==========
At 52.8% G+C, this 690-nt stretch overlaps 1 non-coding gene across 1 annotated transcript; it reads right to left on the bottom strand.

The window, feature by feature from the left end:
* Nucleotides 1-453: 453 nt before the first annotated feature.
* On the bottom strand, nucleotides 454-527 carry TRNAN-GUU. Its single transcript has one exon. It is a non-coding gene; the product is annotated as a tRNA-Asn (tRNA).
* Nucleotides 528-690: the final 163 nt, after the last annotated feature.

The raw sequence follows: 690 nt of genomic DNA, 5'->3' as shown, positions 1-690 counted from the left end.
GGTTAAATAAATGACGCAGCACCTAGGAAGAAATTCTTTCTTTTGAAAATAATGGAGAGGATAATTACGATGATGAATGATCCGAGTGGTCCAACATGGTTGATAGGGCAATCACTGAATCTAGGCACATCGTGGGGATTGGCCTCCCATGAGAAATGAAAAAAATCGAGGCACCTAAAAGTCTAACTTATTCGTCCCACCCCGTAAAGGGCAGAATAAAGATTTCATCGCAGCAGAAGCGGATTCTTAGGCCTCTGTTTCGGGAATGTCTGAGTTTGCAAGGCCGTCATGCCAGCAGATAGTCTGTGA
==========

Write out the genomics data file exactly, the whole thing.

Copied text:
At 52.8% G+C, this 690-nt stretch overlaps 1 non-coding gene across 1 annotated transcript; it reads right to left on the bottom strand.

The window, feature by feature from the left end:
* Nucleotides 1-453: 453 nt before the first annotated feature.
* On the bottom strand, nucleotides 454-527 carry TRNAN-GUU. Its single transcript has one exon. It is a non-coding gene; the product is annotated as a tRNA-Asn (tRNA).
* Nucleotides 528-690: the final 163 nt, after the last annotated feature.

The raw sequence follows: 690 nt of genomic DNA, 5'->3' as shown, positions 1-690 counted from the left end.
GGTTAAATAAATGACGCAGCACCTAGGAAGAAATTCTTTCTTTTGAAAATAATGGAGAGGATAATTACGATGATGAATGATCCGAGTGGTCCAACATGGTTGATAGGGCAATCACTGAATCTAGGCACATCGTGGGGATTGGCCTCCCATGAGAAATGAAAAAAATCGAGGCACCTAAAAGTCTAACTTATTCGTCCCACCCCGTAAAGGGCAGAATAAAGATTTCATCGCAGCAGAAGCGGATTCTTAGGCCTCTGTTTCGGGAATGTCTGAGTTTGCAAGGCCGTCATGCCAGCAGATAGTCTGTGA